Covid appears to have widened the learning gap between poor and rich children, a survey has reported on the basis of parents’ opinions on how their children’s academic competence fared during the pandemic.
The survey has attributed the development to online classes, parents guiding their children themselves, and the effect of private tuition. It has concluded that technology-driven education such as online classes bear little fruit without good parental guidance, which is relatively rare in poor households.
The survey, “Cries of Anguish”, was conducted by the National Coalition on the Education Emergency between last October and January this year — after the schools had mostly reopened. It covered 512 families: 100 from Karnataka, 212 from Telangana and 200 from Tamil Nadu.
The households were predominantly from the underprivileged sections. A small proportion of the parents — 24 per cent in Telangana and 4 per cent each in Tamil Nadu and Karnataka — were employed in the formal sector.
A household was considered to have high socioeconomic status (SES) if it fulfilled two of three indicators: formal sector employment, membership of a general caste, and English-speaking at home.
Households whose members were employed in the informal sector and belonged to the Dalit, tribal or OBC communities, and where English was not spoken at home, were deemed to have low SES.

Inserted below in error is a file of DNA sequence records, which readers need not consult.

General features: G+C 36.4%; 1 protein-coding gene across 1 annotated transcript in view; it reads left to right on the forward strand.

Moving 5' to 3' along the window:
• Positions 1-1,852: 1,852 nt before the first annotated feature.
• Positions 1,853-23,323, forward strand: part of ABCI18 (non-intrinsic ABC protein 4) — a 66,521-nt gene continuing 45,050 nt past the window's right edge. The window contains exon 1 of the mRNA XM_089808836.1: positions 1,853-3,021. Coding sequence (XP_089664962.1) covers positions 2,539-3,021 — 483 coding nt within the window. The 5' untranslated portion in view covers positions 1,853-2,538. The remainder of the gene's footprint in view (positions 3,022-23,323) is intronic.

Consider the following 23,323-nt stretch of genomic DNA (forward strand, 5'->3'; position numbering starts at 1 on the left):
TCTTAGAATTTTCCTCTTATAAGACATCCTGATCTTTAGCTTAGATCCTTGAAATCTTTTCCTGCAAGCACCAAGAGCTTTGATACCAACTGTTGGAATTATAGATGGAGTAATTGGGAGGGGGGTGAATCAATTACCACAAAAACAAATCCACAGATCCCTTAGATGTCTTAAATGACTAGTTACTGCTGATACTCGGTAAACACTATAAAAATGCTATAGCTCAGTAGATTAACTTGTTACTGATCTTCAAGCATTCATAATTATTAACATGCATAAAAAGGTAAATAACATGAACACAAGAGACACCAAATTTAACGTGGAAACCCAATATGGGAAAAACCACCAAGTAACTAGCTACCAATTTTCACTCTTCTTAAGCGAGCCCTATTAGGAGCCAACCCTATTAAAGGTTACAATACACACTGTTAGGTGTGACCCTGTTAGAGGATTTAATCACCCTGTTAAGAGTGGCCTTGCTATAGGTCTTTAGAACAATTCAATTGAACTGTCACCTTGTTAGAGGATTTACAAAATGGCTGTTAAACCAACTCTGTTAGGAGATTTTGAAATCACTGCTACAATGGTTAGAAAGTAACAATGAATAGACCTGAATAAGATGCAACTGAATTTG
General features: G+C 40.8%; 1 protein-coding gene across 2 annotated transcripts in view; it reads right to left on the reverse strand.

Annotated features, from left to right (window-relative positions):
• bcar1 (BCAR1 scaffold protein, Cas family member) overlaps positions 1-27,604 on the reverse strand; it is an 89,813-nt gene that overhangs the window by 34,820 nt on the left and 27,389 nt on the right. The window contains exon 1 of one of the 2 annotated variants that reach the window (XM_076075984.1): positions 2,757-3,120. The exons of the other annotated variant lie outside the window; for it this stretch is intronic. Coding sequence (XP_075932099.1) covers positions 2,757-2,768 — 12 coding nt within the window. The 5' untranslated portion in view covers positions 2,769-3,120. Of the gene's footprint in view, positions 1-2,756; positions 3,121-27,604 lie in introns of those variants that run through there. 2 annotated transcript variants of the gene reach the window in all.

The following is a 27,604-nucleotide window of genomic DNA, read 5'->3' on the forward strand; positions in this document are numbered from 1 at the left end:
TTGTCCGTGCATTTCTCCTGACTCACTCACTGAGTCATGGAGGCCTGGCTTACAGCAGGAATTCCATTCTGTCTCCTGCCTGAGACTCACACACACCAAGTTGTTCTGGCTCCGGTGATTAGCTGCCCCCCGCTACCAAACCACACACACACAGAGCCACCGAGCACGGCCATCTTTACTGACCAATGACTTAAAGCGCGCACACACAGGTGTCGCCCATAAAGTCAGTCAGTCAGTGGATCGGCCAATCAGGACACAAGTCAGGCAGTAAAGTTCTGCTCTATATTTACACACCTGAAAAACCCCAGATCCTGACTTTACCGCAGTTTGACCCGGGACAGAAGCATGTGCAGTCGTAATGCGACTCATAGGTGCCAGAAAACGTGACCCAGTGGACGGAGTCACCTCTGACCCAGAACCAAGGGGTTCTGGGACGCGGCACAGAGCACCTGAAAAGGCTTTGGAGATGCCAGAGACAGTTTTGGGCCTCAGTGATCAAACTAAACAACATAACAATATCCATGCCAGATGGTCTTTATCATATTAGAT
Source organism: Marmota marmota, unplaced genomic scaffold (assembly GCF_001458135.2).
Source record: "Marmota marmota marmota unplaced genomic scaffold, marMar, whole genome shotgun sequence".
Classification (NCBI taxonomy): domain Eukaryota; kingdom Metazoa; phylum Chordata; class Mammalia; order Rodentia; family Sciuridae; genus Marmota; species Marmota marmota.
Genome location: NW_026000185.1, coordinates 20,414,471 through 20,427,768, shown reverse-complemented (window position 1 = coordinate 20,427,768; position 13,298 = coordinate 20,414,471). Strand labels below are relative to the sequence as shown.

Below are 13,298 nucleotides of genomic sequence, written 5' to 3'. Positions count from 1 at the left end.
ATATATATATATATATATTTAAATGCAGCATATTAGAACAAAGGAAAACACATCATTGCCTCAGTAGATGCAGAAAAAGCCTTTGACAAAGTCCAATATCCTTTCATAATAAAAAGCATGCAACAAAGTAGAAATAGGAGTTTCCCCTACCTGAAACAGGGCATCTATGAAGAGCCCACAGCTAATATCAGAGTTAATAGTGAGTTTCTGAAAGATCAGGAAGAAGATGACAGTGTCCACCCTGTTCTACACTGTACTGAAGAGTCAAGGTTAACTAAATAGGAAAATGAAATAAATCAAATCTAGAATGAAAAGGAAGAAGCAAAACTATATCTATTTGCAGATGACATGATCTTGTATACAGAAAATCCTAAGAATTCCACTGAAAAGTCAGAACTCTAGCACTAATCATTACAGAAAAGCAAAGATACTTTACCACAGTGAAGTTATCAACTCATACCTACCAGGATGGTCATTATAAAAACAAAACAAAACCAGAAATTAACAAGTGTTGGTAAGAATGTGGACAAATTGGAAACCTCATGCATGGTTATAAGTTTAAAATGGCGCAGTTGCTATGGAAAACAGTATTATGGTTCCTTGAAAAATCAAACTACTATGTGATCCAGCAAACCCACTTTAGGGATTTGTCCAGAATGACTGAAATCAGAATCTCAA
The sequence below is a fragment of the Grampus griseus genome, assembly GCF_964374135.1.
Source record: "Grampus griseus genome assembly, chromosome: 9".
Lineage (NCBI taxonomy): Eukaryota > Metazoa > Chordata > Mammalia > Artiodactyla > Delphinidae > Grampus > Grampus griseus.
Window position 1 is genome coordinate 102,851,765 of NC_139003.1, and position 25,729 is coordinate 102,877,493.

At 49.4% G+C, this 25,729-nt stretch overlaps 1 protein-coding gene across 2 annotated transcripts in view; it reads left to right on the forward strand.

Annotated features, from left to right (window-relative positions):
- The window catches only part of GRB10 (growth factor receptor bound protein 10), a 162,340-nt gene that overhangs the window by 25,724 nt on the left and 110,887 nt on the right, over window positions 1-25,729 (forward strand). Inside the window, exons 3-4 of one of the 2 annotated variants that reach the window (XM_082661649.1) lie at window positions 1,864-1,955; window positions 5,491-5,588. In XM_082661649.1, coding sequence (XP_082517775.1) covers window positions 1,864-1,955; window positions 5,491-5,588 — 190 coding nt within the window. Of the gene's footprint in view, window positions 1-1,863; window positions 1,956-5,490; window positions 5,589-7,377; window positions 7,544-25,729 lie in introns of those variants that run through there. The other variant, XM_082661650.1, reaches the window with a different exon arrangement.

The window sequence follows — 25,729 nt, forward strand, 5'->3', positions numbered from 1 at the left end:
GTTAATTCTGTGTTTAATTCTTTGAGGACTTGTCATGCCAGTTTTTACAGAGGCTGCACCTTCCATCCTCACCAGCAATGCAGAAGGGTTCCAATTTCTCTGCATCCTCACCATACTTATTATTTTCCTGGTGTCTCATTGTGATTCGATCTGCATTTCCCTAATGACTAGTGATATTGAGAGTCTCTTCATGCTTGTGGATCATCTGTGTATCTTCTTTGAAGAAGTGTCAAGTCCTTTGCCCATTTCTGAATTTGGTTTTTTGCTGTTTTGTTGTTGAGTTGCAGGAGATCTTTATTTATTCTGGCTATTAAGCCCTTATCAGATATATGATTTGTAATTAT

Sajitha Basir, who helped with the questionnaire, field work and data analysis, said the part of the survey that explored the rich-poor divide was based entirely on the Telangana households because the Karnataka and Tamil Nadu samples did not show enough variation in economic status.
About 82 per cent of high SES parents and 48 per cent of low SES parents said they sent their children to private schools.
About 87 per cent of high SES children attended online classes via their phones during the pandemic-induced school closure, and 71 per cent of them took private tuition. Only 50 per cent of the high SES parents were happy about their children’s online education experience or current academic level.
Among the low SES children, 66 per cent attended online classes and 33 per cent took private tuition during the school closure. A paltry nine per cent of the parents were happy about their children’s online education and learning levels.
The survey asked the parents whether the reading and writing abilities of their children had declined during the pandemic. Some 69 per cent parents in Karnataka, 79 per cent in Telangana and 74 per cent in Tamil Nadu said their children’s abilities had suffered.
The findings are significant since the central and state governments had largely left it to the parents to arrange for the connectivity and devices needed for online education.
The National Education Policy advocates the use of technology in promoting education in schools and higher levels too.
But the survey concluded: “Without parents who are able to guide and support children at home, the broad-brush use of technology can only lead to greater inequality.”